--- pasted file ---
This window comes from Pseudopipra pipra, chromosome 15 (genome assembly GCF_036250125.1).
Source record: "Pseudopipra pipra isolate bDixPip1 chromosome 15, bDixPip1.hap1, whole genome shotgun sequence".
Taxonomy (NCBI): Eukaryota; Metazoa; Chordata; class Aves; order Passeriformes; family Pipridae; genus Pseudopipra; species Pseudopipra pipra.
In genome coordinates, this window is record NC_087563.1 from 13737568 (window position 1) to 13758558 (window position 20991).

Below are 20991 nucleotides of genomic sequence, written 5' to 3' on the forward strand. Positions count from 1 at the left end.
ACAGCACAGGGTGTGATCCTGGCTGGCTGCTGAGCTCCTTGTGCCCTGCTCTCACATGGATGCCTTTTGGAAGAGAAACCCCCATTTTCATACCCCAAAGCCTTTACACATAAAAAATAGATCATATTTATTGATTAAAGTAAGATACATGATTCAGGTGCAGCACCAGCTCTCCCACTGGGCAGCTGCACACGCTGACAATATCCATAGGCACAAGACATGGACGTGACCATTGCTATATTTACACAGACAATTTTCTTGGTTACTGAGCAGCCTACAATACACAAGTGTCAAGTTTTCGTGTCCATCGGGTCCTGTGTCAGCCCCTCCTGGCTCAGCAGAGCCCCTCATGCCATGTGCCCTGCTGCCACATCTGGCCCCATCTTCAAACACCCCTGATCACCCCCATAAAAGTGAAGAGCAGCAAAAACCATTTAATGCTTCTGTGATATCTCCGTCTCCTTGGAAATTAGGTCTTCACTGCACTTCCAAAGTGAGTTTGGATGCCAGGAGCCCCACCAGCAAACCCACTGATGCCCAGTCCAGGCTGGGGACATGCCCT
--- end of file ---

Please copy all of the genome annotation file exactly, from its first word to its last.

This window comes from Pseudopipra pipra, chromosome 15 (genome assembly GCF_036250125.1).
Source record: "Pseudopipra pipra isolate bDixPip1 chromosome 15, bDixPip1.hap1, whole genome shotgun sequence".
Taxonomy (NCBI): Eukaryota; Metazoa; Chordata; class Aves; order Passeriformes; family Pipridae; genus Pseudopipra; species Pseudopipra pipra.
In genome coordinates, this window is record NC_087563.1 from 13737568 (window position 1) to 13758558 (window position 20991).

Below are 20991 nucleotides of genomic sequence, written 5' to 3' on the forward strand. Positions count from 1 at the left end.
ACAGCACAGGGTGTGATCCTGGCTGGCTGCTGAGCTCCTTGTGCCCTGCTCTCACATGGATGCCTTTTGGAAGAGAAACCCCCATTTTCATACCCCAAAGCCTTTACACATAAAAAATAGATCATATTTATTGATTAAAGTAAGATACATGATTCAGGTGCAGCACCAGCTCTCCCACTGGGCAGCTGCACACGCTGACAATATCCATAGGCACAAGACATGGACGTGACCATTGCTATATTTACACAGACAATTTTCTTGGTTACTGAGCAGCCTACAATACACAAGTGTCAAGTTTTCGTGTCCATCGGGTCCTGTGTCAGCCCCTCCTGGCTCAGCAGAGCCCCTCATGCCATGTGCCCTGCTGCCACATCTGGCCCCATCTTCAAACACCCCTGATCACCCCCATAAAAGTGAAGAGCAGCAAAAACCATTTAATGCTTCTGTGATATCTCCGTCTCCTTGGAAATTAGGTCTTCACTGCACTTCCAAAGTGAGTTTGGATGCCAGGAGCCCCACCAGCAAACCCACTGATGCCCAGTCCAGGCTGGGGACATGCCCT